# Prove an integral equality by divergence theorem

I was reading a text regarding to PDE, and I encountered a step which I didn't understand.

Let $$U$$ be an open and bounded set in $$\mathbb R^n$$ with smooth boundary. Let $$u\in W^{2,2}_0(U).$$

Now it says that by the divergence theorem, $$\int_U|D^2u|^2dx=\int_U\sum_{i,j=1}^n u_{x_i x_j}u_{x_i x_j}dx=\int_U\sum_{i,j=1}^n u_{x_i x_i}u_{x_j x_j}dx=\int_U |\Delta u|^2dx.$$

I don't really understand why do we have $$\int_U\sum_{i,j=1}^n u_{x_i x_j}u_{x_i x_j}dx=\int_U\sum_{i,j=1}^n u_{x_i x_i}u_{x_j x_j}dx.$$

The integrands look very different from each other and they have many terms which the other one doesn't have. Can any one help me with this?

Thanks for help.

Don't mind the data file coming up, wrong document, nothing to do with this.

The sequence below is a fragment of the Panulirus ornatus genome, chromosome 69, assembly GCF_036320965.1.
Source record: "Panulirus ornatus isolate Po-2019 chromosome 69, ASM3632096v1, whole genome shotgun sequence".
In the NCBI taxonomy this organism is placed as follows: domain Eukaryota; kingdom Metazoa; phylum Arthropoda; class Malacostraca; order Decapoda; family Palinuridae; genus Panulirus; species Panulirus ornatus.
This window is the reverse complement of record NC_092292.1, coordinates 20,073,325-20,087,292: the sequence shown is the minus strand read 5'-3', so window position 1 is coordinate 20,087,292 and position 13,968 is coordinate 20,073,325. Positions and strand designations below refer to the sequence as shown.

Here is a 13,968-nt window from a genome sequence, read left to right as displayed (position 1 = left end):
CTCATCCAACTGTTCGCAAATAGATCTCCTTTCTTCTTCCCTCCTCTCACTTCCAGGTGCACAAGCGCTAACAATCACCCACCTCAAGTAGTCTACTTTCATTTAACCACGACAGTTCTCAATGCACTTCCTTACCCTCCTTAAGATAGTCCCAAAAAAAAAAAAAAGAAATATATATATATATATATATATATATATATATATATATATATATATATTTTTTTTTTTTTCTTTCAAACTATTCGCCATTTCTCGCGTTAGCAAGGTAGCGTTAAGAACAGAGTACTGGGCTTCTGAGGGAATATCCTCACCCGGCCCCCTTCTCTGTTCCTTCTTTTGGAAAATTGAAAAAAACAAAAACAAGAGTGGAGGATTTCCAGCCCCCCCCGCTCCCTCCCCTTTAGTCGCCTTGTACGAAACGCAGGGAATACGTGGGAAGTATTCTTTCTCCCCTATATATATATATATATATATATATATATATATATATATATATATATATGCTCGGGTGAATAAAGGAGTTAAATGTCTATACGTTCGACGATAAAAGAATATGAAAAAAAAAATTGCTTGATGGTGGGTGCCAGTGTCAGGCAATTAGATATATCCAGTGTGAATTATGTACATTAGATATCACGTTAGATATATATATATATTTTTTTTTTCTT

Integration by parts (a corollary of the divergence theorem) yields $$$$\int_U u_{x_ix_j} u_{x_ix_j}\,dx = \int_{\partial U} u_{x_i} u_{x_ix_j}\nu^j \,dS(y) -\int_U u_{x_i} u_{x_ix_jx_j}\,dx,$$$$ where $$\nu(y) = (\nu^1(y),\nu^2(y),\cdots,\nu^n(y))$$ is the unit outward normal of $$\partial U$$ at $$y\in\partial U$$ and $$dS(y)$$ is the surface element of $$\partial U$$. Notice that the boundary term vanishes since $$u\in W^{2,2}_0(U)$$. Integrating by parts again, we have \begin{align} \int_U u_{x_ix_j} u_{x_ix_j}\,dx =& - \int_U u_{x_i} u_{x_ix_jx_j}\,dx \\ =& - \int_U u_{x_i} u_{x_jx_jx_i}\,dx \\ =& - \int_{\partial U}u_{x_i}u_{x_jx_j}\nu^i \,dS(y)+\int_{U}u_{x_ix_i}u_{x_jx_j}\,dx \\ =&\int_{U}u_{x_ix_i}u_{x_jx_j}\,dx, \end{align} which implies $$$$\int_U \sum\limits_{i,j=1}^n u_{x_ix_j} u_{x_ix_j}\,dx= \int_U \sum\limits_{i,j=1}^n u_{x_ix_i}u_{x_jx_j}\,dx.$$$$